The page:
How to easily change your file header text in Xcode

The default header generated by Xcode

Have you ever wanted to create your own header text automatically everytime you create your own file? The Xcode help page already explains how to do it. But there is too much information in there for new programmers. So if you are confused, follow this easy tutorial!

What you need

We need two things:

  • A plist file with this name: IDETemplateMacros.plist. We will create this.
  • A location to put the file above.

Creating the plist file

  1. Open Xcode.
  2. Create new file, the shortcut is Command + N.
  3. Scroll down to Resources files, and choose Property List type file.
  4. Click Next, and give the filename IDETemplateMacros.plist.
  5. Save it at the Desktop for now so we can easily find it.

We will move this file to an appropriate place later.

Customizing the text macro

Once you create the plist file, it’s time to modify the plist file and add the macro key for the header text.

  • Open the plist file you have created by double clicking it. I prefer to use Xcode as plist editor.
  • Highlight the Root row and click the + sign.
Add a new key by clicking the + sign.
  • Type FILEHEADER as the key name and make sure the type is String.
Type FILEHEADER as a key name to refer the text placed at the top of every new file.

FILEHEADER is a text macro referring the text placed at the top of every new file in Xcode. The Xcode help has the list of all the macros if you want to know more about other macros.

  • This is the fun part, create your custom header text in your text editor.

I have made my own custom header using TextEdit as shown below, you could write anything and make it as pretty as you want:

The important thing here is the keys that are surrounded by three underscores. PACKAGENAME, FULLUSERNAME, and DATE will be replaced by XCode with its internal values.

Other text macros that could be added: COPYRIGHT, FILEBASENAME, ORGANIZATIONNAME. Don’t forget to surround the macro keys with three underscores before and after the text.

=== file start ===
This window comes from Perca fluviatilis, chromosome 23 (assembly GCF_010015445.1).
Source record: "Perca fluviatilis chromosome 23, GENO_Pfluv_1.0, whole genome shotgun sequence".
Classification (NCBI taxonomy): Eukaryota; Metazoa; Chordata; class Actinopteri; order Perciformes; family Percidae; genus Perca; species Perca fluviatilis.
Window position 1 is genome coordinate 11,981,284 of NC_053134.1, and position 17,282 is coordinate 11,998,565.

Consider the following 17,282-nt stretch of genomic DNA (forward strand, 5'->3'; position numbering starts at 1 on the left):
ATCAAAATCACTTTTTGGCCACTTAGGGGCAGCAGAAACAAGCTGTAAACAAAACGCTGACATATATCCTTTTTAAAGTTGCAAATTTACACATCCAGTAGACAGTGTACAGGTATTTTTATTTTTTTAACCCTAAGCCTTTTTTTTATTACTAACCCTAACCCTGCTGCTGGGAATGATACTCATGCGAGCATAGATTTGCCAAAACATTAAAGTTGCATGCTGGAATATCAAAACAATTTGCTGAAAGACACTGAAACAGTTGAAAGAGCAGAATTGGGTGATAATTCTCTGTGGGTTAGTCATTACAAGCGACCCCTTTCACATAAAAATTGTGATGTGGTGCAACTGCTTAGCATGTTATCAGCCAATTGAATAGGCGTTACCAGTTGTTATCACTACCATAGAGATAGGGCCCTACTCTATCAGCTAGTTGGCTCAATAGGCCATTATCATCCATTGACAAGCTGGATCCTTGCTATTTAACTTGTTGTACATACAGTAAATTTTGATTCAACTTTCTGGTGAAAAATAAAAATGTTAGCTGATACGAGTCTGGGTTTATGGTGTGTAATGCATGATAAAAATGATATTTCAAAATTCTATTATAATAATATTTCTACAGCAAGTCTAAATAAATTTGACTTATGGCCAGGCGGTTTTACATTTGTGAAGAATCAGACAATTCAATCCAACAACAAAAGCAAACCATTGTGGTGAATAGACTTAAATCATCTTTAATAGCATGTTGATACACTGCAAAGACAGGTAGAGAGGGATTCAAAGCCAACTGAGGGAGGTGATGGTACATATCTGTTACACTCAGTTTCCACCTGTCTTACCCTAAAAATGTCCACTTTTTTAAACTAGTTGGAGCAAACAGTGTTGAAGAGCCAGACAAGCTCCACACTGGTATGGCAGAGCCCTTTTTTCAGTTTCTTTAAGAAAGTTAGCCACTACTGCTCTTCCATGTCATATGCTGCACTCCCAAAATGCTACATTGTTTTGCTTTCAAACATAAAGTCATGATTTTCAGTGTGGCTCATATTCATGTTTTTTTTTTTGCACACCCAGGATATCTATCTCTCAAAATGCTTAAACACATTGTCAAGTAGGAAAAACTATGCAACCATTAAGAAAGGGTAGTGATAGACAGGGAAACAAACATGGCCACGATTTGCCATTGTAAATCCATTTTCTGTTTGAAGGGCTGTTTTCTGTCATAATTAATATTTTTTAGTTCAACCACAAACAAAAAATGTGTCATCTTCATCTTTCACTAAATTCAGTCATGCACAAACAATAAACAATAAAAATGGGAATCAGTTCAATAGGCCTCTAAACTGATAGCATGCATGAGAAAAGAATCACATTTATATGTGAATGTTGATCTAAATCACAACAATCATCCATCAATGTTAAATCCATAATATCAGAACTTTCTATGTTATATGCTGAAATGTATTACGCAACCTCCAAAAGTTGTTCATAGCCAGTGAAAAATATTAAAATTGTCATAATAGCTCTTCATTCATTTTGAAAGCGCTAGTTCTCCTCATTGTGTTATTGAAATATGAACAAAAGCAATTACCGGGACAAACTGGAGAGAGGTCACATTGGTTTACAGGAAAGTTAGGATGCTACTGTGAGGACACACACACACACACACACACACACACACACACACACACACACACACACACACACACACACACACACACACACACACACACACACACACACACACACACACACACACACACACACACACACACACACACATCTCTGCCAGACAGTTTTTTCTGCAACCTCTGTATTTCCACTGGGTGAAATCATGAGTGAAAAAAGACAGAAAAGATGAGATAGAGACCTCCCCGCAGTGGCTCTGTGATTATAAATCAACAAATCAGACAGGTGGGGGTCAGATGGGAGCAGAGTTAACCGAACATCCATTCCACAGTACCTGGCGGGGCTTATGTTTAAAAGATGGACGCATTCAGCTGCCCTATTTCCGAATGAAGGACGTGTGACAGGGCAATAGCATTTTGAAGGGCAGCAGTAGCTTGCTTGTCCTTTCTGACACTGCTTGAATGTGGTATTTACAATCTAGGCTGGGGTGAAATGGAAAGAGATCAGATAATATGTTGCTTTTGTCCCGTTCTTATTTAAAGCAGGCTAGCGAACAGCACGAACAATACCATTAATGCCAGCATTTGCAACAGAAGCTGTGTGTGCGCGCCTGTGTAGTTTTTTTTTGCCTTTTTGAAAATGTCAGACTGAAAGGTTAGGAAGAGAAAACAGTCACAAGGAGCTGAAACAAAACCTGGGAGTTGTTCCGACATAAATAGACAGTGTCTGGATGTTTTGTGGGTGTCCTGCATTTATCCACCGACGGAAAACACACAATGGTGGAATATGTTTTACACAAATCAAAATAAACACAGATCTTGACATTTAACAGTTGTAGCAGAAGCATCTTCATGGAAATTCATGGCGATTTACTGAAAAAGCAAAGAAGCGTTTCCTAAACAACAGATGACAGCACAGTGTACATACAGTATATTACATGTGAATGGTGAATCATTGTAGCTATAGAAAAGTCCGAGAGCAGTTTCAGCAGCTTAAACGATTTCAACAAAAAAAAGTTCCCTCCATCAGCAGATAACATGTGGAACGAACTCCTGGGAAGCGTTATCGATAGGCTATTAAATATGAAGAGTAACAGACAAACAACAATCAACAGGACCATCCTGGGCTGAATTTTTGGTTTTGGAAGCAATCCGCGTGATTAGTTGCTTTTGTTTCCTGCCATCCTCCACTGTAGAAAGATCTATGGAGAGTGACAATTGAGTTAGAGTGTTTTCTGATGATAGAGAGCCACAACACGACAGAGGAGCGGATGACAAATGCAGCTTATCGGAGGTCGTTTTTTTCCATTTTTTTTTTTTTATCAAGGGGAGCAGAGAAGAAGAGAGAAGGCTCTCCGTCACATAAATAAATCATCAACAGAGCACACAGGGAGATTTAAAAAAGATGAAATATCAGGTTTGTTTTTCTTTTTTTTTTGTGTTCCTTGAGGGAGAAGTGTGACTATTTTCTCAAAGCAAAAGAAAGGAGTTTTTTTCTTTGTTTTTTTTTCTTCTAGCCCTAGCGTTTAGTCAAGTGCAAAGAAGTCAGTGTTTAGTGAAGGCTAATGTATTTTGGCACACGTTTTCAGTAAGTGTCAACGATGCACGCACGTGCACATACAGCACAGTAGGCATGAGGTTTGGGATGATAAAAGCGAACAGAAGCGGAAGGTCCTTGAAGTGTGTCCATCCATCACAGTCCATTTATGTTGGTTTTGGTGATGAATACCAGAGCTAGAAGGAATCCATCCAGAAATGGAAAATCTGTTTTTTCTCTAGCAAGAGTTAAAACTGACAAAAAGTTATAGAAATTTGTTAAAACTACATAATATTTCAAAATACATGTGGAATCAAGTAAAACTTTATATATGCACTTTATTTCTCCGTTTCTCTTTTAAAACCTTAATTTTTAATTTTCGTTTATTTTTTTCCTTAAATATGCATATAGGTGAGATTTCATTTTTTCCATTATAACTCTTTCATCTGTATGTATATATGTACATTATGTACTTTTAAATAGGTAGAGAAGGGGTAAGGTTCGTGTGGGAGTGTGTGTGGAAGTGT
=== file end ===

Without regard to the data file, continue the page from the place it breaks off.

For the full list of text macros, please refer to Xcode help section with keyword “Text macros reference”.

  • After you create your custom header, select All and copy the text.
  • Open the IDETemplateMacros.plist file you’ve made, double click the value row and paste the text there. Press Enter.

The row in Xcode plist editor can only show one line, so it’s fine if you only see the last line of your header.

Paste the custom header from text editor to the value cell.

Congratulations! You have made your own header text and it’s ready to use.

Choosing location to put the plist file

Now, we need to put this file to a place where Xcode will read the macro. Xcode will look for a text macro in the following locations:

  • Project user data:

<ProjectName>.xcodeproj/xcuserdata/[username].xcuserdatad/

  • Project shared data:

<ProjectName>.xcodeproj/xcshareddata/IDETemplateMacros.plist

  • Workspace user data:

<WorkspaceName>.xcworkspace/xcuserdata/[username].xcuserdatad/

  • Workspace shared data:

<WorkspaceName>.xcworkspace/xcshareddata/

  • User Xcode data:

~/Library/Developer/Xcode/UserData/

You could put the plist file that you made in one of the directories above. If you work on a project you could use the project user or shared data directory. If you work on a workspace you could use the workspace user or shared data. Or, if you really want to use your custom header in all your projects you could put the plist file in the user Xcode data directory.

Below is the example of putting the file in a project user data directory. And, that’s it!

Choosing the project user data directory for the plist file location. (<ProjectName>.xcodeproj/xcuserdata/[username].xcuserdatad/).

Let’s try

Now that everything is done. Open the project or the workspace where you put the plist file. Or you could open any project if you put it in user Xcode data directory.

Create a new Swift file and admire your work! It is easy isn’t it!!


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